Recent Ucas statistics revealed the country’s class system is still hard at work and as active as ever in more than half of our universities.
Figures analysed by Times Higher Education (“Most privileged outnumber least advantaged 2:1 at most UK HEIs”, 25 January) showed that, at 70 universities, students from the most advantaged areas were still twice as likely to gain a place as peers who lived in disadvantaged areas. At 10 universities, the ratio was higher than 9:1.
Despite many years of widening participation efforts by higher education colleagues, it appears that where you live and where your family comes from still determine your access to a university education.
To me, these figures demonstrate an elitism that continues to run through higher education in the UK.
Young people who live in low participation areas seem to be responding obediently to implicit signals that university, and the social mobility that comes with a degree, is simply not for them. They are to “know their place”. They are not encouraged to have dreams and ambitions. And those signals are coming loud and clear from the very universities that are simply not doing enough to promote social mobility.
What lies beneath these Ucas figures is yet another reminder of the vital role that post-92 institutions, such as the one for which I am privileged to be the vice-chancellor, are playing in the UK higher education sector.
Let’s remind ourselves that it is 62 universities, less than half of our sector, that have what I would describe as a fitting number of students from low participation districts enrolled.
It is through their widening participation efforts that thousands of young people have been given the opportunity of a university education. It’s an opportunity that, very often, was never considered by themselves or their parents or their teachers throughout their childhoods.
This experience is in direct contrast to the “other” young people, those who come from high participation districts where their parents and other family members have studied at higher level and gained degrees and therefore enjoyed a range of careers available only to university graduates.
Those “other” young people have been brought up with the expectation of higher study; they see it as their right.
So thank goodness for the 62 out of 132 UK universities, mine included, that proactively recruit, welcome and support students from disadvantaged areas.
We are, I believe, the real drivers of social mobility in the country today. It is to us that young people from low participation areas come when they want to transform their lives and the lives of their children, when they recognise that they are not prepared to “settle” for the life and life chances set out to them from birth or from when they or their parents arrived in this country.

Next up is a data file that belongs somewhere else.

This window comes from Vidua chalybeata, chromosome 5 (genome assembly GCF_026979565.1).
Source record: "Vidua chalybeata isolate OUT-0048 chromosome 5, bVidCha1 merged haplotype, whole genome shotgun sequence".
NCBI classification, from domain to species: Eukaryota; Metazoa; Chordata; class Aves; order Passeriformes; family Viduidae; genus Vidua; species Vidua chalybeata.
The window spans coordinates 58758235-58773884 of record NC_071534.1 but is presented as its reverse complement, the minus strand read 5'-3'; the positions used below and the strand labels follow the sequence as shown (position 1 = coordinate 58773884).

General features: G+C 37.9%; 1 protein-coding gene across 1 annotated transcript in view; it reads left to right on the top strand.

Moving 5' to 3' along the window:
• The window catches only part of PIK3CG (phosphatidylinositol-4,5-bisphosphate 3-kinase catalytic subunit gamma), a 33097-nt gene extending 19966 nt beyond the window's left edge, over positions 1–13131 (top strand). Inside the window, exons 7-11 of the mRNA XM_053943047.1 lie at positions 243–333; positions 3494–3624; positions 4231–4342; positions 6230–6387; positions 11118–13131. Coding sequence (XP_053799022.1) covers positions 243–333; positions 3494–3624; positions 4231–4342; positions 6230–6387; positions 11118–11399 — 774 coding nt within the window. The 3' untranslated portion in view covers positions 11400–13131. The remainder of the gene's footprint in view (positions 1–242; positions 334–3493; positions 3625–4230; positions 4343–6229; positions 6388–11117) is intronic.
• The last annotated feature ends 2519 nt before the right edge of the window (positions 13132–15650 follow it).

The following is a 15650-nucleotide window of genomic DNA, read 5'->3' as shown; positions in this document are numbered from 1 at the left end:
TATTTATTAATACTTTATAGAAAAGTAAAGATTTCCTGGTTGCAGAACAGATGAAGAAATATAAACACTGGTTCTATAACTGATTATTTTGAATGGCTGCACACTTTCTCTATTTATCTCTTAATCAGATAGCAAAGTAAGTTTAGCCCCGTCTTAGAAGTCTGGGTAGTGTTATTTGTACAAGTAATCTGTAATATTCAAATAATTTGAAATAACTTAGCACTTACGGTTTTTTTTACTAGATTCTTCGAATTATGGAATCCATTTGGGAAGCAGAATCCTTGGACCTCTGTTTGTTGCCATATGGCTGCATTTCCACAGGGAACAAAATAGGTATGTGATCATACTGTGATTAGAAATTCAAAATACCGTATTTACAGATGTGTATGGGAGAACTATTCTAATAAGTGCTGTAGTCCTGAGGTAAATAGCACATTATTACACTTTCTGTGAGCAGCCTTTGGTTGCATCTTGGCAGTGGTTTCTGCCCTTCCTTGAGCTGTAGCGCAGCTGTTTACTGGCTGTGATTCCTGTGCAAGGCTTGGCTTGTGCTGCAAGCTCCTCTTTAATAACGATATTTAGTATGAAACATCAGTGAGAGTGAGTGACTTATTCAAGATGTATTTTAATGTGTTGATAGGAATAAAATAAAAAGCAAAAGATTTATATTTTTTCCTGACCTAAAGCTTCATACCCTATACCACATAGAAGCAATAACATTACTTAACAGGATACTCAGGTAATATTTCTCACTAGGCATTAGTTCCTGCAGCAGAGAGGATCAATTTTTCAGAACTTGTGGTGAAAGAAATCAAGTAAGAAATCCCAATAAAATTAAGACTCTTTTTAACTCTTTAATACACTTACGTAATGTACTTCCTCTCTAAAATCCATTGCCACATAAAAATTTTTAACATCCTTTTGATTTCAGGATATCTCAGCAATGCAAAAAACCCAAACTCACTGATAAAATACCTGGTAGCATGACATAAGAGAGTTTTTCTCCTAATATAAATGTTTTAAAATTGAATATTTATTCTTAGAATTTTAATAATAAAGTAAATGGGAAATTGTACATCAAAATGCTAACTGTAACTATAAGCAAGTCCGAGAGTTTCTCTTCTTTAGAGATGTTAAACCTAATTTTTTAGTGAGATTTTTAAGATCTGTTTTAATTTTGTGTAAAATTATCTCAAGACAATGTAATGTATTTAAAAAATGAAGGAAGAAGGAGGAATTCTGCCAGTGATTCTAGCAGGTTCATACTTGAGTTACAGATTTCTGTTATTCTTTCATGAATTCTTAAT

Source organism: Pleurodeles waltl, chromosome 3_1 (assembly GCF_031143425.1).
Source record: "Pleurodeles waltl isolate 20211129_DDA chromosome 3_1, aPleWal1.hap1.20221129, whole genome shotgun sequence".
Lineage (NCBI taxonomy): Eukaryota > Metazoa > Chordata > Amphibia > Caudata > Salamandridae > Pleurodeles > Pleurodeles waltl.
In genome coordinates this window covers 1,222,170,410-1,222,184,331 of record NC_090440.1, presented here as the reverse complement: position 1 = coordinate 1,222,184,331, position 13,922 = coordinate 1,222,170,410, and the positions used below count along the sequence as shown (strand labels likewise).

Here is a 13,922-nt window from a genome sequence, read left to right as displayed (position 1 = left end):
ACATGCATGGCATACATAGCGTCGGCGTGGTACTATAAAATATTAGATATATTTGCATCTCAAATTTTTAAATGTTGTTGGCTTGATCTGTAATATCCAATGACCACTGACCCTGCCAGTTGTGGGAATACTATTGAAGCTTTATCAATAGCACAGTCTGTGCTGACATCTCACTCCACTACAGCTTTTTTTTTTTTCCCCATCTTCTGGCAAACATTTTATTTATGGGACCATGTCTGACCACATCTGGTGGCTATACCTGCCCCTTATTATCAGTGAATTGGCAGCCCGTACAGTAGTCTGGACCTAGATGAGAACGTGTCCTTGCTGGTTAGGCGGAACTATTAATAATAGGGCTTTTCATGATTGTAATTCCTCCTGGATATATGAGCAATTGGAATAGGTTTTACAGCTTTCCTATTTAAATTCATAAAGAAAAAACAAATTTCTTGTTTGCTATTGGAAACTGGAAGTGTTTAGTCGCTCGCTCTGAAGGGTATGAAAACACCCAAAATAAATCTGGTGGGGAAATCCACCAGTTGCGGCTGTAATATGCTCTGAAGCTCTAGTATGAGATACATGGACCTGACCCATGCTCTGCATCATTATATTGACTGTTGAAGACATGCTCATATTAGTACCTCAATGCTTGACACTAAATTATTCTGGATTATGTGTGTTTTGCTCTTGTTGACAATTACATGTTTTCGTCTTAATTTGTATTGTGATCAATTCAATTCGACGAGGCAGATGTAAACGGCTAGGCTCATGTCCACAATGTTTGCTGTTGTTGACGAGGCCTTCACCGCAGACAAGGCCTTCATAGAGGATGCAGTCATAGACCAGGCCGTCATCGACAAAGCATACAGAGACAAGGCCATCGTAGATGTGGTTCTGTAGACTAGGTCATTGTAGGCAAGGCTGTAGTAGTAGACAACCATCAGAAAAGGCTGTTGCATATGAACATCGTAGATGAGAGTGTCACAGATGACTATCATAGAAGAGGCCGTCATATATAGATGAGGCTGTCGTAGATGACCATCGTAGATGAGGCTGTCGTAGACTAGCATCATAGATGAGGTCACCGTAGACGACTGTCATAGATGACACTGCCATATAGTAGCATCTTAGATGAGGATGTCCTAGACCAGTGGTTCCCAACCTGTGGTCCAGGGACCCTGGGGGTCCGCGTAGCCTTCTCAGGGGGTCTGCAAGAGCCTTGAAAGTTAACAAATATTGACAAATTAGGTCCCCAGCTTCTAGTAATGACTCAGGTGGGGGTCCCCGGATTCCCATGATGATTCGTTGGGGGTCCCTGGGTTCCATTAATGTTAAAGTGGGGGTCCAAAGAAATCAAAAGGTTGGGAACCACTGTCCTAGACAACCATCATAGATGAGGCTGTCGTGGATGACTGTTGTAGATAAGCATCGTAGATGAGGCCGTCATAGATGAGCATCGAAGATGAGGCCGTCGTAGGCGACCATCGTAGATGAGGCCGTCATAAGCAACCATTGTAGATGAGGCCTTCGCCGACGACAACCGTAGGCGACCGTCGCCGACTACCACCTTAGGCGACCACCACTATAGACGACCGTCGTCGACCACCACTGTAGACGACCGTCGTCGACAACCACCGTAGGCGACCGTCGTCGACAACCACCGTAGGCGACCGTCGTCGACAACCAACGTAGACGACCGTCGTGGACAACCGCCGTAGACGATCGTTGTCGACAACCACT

They decide they want more, they are ambitious for a better job, more security, an opportunity to make a contribution within their community, and they are prepared to work hard to achieve that. Put simply, less than half of our universities are willing to give those young people the opportunity that is taken for granted by many students at our more “elite” universities.
Perhaps the most effective way to demonstrate the value of recruiting and enrolling students from low participation areas is with another set of statistics. I make no apology that these are figures from my own institution. Law students are fairly typical of all London Met students; according to data recently released to us from our participation in the TEF subject pilot, 68 per cent of them come from the highest two categories of areas of multiple deprivation. These students are young people from very low income families.
What happens to them after they graduate demonstrates why it is vital to have a range of different types of institutions available to our students. Some 97.5 per cent of them are in employment or further study six months after graduation, compared with the sector benchmark of 90.8 per cent. And the skills they learned at London Met lead 83.3 per cent of them into highly skilled employment or further study at the same time point, compared with the sector benchmark of 81.7 per cent.
I would suggest that education secretary Damian Hinds and universities minister Sam Gyimah would do well to bear these statistics in mind as they prepare to review tertiary education in the UK.
London Met is proud to be among the universities that actively transform the lives of their students.
We believe that students from low participation areas deserve that opportunity. We also believe that the UK deserves a well-educated population.
It is therefore disappointing that more than half of our universities have stalled in their efforts to encourage applications from those for whom higher education is a passport to social mobility and, indeed, a transformed life.
John Raftery is vice-chancellor of London Metropolitan University.
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